While a PFA is a civil rather than criminal matter, violating a PFA is a criminal offense. The PFA statute requires the police to arrest you for a violation, even if they didn't witness it. As long as they have “probable cause” or a “credible victim statement” claiming you violated the order, the police can arrest you without a warrant. This portion of the PFA statute – the contempt provision – is what gives the law its teeth. Many first-time violators will get informal probation, but a violation can result in up to six months in jail. However, even if violating a PFA landed you with only probation, you will have a criminal record.
Appealing a Protection from Abuse Order
If you wish to appeal a final PFA, you have two options:
- You can file a motion for reconsideration in the same court, or
- You can file an appeal of the PFA to the Superior Court.
1. Motion for Reconsideration
You can file a Motion for Reconsideration within ten days of the order. In this motion, your attorney will argue that the judge made a mistake in entering the order against you. Specifically, your attorney will argue that the judge made a mistake of law, mistakes of fact, or both. Grounds for reconsideration may include:
- The court based its decision on an incorrect interpretation or application of the law,
- The applicable law changed, or
- Failing to reconsider the order will result in manifest injustice.
However, the Motion for Reconsideration will not reargue the entire final PFA hearing. Moreover, “manifest injustice” is a high hurdle to overcome.
2. Appeal to Superior Court
You can appeal a final PFA to Superior Court within 30 days of the order by filing a “Notice of Appeal” with the Protothonary's Office. Your attorney will also need to file a legal brief and additional supporting documents, including a transcript of the final PFA hearing. However, an appeal is not a complete do-over. In your appeal, your attorney will argue that the judge made a specific mistake of law, a mistake of fact, or both.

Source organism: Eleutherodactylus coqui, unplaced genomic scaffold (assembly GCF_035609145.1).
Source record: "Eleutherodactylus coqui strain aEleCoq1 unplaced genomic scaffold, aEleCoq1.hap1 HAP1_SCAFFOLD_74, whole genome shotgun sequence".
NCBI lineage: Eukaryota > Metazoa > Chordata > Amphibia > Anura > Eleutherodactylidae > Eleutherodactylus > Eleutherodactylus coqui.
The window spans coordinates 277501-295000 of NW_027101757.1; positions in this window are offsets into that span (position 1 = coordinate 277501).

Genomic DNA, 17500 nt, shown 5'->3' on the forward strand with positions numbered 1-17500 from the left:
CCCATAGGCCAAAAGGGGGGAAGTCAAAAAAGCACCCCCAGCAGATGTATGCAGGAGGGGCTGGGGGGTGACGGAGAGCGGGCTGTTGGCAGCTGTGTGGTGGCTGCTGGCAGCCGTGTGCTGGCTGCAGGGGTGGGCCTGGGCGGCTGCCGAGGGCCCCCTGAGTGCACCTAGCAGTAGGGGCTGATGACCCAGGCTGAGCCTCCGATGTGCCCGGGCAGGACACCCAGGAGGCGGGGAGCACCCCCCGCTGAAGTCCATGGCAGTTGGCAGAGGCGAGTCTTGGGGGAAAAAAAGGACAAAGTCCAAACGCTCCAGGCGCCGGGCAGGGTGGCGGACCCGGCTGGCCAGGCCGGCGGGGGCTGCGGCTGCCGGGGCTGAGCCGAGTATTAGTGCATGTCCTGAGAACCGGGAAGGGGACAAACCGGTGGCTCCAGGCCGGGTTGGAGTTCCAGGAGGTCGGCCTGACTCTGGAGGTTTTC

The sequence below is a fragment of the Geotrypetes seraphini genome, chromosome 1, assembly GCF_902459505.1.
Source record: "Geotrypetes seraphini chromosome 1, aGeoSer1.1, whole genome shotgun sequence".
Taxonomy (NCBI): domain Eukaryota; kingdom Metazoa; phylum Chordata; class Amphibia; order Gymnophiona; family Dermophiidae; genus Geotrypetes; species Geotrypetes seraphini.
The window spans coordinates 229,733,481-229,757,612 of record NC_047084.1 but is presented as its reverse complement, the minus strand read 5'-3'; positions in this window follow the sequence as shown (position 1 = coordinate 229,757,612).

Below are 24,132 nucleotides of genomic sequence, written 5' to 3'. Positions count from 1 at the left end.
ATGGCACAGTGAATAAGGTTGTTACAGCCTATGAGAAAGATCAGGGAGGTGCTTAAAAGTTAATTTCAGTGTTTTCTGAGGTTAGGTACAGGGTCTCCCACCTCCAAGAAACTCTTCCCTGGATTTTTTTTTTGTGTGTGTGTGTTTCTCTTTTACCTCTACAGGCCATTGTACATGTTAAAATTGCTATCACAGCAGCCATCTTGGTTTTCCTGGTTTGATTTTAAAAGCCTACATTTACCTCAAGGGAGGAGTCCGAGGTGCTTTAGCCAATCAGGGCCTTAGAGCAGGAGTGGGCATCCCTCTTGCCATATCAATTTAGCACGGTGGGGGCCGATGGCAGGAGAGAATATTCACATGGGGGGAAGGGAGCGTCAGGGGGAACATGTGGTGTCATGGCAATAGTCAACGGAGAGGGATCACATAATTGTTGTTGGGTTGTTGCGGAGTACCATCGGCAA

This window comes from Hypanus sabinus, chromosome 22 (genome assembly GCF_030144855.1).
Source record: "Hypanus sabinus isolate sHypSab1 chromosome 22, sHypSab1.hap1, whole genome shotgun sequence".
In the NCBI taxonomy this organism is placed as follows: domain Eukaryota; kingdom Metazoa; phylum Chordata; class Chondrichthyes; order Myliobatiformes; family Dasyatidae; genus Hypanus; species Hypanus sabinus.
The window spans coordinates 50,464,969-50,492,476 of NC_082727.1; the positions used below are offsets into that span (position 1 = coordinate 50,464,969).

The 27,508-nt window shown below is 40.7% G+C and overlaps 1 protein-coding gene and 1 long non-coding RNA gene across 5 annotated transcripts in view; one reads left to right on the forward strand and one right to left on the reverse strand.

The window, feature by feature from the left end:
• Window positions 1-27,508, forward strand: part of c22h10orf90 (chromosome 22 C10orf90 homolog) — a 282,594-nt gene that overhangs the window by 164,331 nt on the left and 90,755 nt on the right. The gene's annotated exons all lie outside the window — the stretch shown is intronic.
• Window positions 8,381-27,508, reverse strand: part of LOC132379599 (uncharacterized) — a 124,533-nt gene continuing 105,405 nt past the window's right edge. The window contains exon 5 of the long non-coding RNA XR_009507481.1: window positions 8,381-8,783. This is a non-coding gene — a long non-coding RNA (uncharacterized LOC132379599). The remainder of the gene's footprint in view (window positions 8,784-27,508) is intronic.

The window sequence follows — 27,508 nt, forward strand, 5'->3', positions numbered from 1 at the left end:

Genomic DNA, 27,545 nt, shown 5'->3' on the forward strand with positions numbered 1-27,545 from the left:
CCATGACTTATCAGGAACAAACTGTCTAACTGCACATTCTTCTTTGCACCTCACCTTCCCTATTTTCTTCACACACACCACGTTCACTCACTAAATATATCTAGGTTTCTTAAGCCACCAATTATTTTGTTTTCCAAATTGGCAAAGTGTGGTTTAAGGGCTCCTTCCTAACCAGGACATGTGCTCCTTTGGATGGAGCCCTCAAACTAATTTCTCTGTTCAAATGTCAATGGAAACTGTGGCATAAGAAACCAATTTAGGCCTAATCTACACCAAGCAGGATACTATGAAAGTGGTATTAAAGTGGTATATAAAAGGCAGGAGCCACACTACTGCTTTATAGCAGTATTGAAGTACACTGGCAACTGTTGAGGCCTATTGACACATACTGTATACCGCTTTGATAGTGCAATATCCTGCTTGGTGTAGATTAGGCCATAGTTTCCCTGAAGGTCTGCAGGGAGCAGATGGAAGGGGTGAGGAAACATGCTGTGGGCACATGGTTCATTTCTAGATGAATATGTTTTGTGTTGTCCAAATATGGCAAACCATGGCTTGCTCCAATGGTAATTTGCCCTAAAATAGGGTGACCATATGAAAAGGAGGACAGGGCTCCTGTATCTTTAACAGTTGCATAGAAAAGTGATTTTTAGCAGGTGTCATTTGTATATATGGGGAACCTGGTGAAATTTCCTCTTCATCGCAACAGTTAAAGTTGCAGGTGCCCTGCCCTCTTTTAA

For example, in M.K. v. J.M., the defendant appealed a PFA concerning minor children. See M.K. v. J.M., No. 716 WDA 2020 (Pa. Super. Ct. Mar. 26, 2021). In that case, the mother appealed after a judge granted a PFA against her concerning one of her minor children after she allegedly spanked and slapped him. The court granted sole custody of one child and primary physical custody of a second child to the father. The court allowed the mother only partial physical custody of the second child. At the PFA trial, one of the minor children purportedly produced a cell phone with a video of the alleged incident, and the court watched the video several times. However, neither party asked that the court enter the video into evidence, and the court did not do so.
After that, the court granted the PFA after issuing findings of fact and an opinion. The case record did not indicate that the court ever entered the video into evidence. However, the judge did indicate in an opinion that they viewed the video and described actions that took place in the video. The judge then applied the actions in the video to the legal definition of “abuse” when ruling on the final PFA.
On appeal, the Pennsylvania Superior Court stated, “It was improper for the court to base its decision on material outside the record, and we cannot affirm the court's order based on that material.” The Superior Court then reversed the PFA order holding that the court abused its discretion in issuing the final PFA order based on evidence not in the record. Id. at 8. While the court reversed the PFA, it didn't rehash the entire PFA trial but ruled on a mistake of the law by the court below.
While the appellate in the case above was victorious, appeals can be an uphill battle. That's why it's so important that you attend the hearing and mount a full defense during the final PFA hearing. If you wait for an appeal, the final order will be a much greater obstacle to overcome.
Hire an Experienced Pennsylvania PFA Lawyer
If you're facing a final hearing for a protection from abuse order or if you need to appeal a final PFA order, you need professional legal advice. The Lento Law Firm has unparalleled experience defending PFA orders throughout Pennsylvania. They can help you too. Give the Lento Law Firm a call at 888-536-3686 or contact them online.